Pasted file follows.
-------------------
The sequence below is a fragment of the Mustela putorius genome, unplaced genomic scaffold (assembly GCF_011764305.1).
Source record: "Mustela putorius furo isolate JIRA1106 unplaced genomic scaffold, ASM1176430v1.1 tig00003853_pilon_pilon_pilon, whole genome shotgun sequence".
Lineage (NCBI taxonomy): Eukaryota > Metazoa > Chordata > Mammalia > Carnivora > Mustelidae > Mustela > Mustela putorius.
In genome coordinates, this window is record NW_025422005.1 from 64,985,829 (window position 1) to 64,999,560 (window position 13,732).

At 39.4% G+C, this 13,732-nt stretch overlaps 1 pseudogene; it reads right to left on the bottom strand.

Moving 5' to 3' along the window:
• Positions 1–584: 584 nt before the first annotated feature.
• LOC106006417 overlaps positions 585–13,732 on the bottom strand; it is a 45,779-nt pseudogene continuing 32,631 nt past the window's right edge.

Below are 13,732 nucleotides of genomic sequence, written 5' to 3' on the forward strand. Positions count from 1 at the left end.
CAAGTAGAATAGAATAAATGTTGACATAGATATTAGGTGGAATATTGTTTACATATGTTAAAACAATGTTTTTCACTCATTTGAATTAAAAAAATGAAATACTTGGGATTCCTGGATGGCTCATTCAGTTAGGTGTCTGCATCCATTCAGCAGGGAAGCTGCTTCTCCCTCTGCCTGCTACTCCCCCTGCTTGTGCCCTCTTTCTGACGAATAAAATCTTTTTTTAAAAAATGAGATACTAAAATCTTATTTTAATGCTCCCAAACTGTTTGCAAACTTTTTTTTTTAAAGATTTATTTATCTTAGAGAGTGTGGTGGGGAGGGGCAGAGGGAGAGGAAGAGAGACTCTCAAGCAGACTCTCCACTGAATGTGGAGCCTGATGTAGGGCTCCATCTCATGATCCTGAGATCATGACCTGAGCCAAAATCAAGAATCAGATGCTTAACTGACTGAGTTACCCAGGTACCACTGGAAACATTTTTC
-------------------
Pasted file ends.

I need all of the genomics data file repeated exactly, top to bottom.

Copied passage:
The sequence below is a fragment of the Mustela putorius genome, unplaced genomic scaffold (assembly GCF_011764305.1).
Source record: "Mustela putorius furo isolate JIRA1106 unplaced genomic scaffold, ASM1176430v1.1 tig00003853_pilon_pilon_pilon, whole genome shotgun sequence".
Lineage (NCBI taxonomy): Eukaryota > Metazoa > Chordata > Mammalia > Carnivora > Mustelidae > Mustela > Mustela putorius.
In genome coordinates, this window is record NW_025422005.1 from 64,985,829 (window position 1) to 64,999,560 (window position 13,732).

At 39.4% G+C, this 13,732-nt stretch overlaps 1 pseudogene; it reads right to left on the bottom strand.

Moving 5' to 3' along the window:
• Positions 1–584: 584 nt before the first annotated feature.
• LOC106006417 overlaps positions 585–13,732 on the bottom strand; it is a 45,779-nt pseudogene continuing 32,631 nt past the window's right edge.

Below are 13,732 nucleotides of genomic sequence, written 5' to 3' on the forward strand. Positions count from 1 at the left end.
CAAGTAGAATAGAATAAATGTTGACATAGATATTAGGTGGAATATTGTTTACATATGTTAAAACAATGTTTTTCACTCATTTGAATTAAAAAAATGAAATACTTGGGATTCCTGGATGGCTCATTCAGTTAGGTGTCTGCATCCATTCAGCAGGGAAGCTGCTTCTCCCTCTGCCTGCTACTCCCCCTGCTTGTGCCCTCTTTCTGACGAATAAAATCTTTTTTTAAAAAATGAGATACTAAAATCTTATTTTAATGCTCCCAAACTGTTTGCAAACTTTTTTTTTTAAAGATTTATTTATCTTAGAGAGTGTGGTGGGGAGGGGCAGAGGGAGAGGAAGAGAGACTCTCAAGCAGACTCTCCACTGAATGTGGAGCCTGATGTAGGGCTCCATCTCATGATCCTGAGATCATGACCTGAGCCAAAATCAAGAATCAGATGCTTAACTGACTGAGTTACCCAGGTACCACTGGAAACATTTTTC